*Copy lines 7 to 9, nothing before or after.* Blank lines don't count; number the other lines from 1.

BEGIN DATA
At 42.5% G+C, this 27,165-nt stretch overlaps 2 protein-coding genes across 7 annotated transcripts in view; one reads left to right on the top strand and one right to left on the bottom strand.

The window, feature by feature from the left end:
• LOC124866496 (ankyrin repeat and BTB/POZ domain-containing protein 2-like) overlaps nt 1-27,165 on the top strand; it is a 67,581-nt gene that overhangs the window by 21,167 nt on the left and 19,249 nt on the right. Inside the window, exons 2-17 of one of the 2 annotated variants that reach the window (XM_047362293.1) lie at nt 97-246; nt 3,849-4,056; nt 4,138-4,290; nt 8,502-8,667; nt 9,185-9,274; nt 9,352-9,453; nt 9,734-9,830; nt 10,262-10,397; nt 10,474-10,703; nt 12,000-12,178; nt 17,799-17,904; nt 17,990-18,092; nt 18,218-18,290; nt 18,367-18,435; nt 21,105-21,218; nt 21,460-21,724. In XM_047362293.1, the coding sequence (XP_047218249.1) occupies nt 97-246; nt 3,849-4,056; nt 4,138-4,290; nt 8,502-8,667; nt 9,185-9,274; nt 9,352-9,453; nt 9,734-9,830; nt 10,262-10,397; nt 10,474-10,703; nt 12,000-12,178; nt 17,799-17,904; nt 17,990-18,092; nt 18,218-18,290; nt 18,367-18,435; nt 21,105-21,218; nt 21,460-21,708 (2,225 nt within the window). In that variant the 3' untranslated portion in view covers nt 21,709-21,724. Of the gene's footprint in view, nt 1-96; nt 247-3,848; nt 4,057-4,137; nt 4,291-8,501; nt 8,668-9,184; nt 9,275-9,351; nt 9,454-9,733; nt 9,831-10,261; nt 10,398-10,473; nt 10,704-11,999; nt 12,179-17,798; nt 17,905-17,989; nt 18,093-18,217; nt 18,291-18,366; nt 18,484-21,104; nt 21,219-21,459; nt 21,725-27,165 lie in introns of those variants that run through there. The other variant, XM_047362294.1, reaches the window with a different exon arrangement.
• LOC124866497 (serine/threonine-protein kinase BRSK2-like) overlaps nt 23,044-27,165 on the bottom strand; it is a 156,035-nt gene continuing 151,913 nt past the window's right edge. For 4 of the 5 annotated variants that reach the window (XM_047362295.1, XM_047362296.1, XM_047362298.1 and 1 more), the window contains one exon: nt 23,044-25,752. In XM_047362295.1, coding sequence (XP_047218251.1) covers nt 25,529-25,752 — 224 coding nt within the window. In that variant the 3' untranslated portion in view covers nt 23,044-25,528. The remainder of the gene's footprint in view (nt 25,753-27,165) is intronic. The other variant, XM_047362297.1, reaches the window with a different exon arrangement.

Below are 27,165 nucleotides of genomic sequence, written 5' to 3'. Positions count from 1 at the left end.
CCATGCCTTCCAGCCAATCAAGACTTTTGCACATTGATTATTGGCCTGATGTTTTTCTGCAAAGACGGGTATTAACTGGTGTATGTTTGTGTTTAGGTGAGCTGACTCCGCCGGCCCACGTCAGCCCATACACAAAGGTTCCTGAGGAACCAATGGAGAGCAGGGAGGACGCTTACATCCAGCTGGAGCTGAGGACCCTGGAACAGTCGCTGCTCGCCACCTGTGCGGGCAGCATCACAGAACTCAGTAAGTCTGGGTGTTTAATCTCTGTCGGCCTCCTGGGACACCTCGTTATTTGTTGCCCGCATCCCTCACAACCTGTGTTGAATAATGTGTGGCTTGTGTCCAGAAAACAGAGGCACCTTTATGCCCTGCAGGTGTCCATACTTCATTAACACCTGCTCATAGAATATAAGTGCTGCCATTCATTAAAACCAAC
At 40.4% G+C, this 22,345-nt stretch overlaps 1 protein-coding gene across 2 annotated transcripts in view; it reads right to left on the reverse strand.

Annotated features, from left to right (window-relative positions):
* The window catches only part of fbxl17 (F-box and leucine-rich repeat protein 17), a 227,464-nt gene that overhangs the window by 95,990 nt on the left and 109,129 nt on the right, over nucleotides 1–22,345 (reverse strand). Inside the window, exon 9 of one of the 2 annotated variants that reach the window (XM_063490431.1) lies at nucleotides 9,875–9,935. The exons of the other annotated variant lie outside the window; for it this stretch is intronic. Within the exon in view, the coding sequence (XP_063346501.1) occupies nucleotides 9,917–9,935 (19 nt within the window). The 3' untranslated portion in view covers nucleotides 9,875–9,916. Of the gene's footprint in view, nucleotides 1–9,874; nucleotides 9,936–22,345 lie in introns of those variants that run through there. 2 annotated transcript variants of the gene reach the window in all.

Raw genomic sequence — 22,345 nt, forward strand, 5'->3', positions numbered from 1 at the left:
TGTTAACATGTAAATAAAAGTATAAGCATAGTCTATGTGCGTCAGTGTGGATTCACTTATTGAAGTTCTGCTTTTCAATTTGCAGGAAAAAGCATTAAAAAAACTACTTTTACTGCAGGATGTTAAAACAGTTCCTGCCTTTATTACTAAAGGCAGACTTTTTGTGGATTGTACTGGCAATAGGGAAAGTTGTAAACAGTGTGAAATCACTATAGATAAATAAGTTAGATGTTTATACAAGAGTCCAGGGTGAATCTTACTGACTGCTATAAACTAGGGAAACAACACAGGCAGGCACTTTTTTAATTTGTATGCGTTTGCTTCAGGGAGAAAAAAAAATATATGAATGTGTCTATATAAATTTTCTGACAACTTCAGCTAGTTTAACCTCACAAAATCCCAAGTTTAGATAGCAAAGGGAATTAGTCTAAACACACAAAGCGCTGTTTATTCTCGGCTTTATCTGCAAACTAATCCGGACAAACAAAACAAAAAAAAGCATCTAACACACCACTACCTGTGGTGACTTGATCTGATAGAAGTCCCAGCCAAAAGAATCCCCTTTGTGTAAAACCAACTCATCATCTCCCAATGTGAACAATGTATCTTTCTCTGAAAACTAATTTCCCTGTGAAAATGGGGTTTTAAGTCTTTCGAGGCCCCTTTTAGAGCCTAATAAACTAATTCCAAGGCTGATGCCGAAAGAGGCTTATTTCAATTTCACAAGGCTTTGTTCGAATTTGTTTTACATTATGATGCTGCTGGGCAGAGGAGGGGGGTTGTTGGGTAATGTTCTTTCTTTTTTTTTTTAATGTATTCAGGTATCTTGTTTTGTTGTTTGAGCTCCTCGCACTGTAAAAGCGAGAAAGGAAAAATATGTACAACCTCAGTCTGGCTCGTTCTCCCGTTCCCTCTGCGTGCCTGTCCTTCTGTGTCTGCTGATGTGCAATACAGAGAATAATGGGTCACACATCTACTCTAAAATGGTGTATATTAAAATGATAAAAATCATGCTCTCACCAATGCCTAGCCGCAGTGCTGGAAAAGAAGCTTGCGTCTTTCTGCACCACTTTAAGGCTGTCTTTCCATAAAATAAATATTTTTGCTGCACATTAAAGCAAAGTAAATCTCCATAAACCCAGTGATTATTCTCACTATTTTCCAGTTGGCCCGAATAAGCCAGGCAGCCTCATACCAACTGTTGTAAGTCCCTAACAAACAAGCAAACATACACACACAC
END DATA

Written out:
At 40.4% G+C, this 22,345-nt stretch overlaps 1 protein-coding gene across 2 annotated transcripts in view; it reads right to left on the reverse strand.

Annotated features, from left to right (window-relative positions):
* The window catches only part of fbxl17 (F-box and leucine-rich repeat protein 17), a 227,464-nt gene that overhangs the window by 95,990 nt on the left and 109,129 nt on the right, over nucleotides 1–22,345 (reverse strand). Inside the window, exon 9 of one of the 2 annotated variants that reach the window (XM_063490431.1) lies at nucleotides 9,875–9,935. The exons of the other annotated variant lie outside the window; for it this stretch is intronic. Within the exon in view, the coding sequence (XP_063346501.1) occupies nucleotides 9,917–9,935 (19 nt within the window). The 3' untranslated portion in view covers nucleotides 9,875–9,916. Of the gene's footprint in view, nucleotides 1–9,874; nucleotides 9,936–22,345 lie in introns of those variants that run through there. 2 annotated transcript variants of the gene reach the window in all.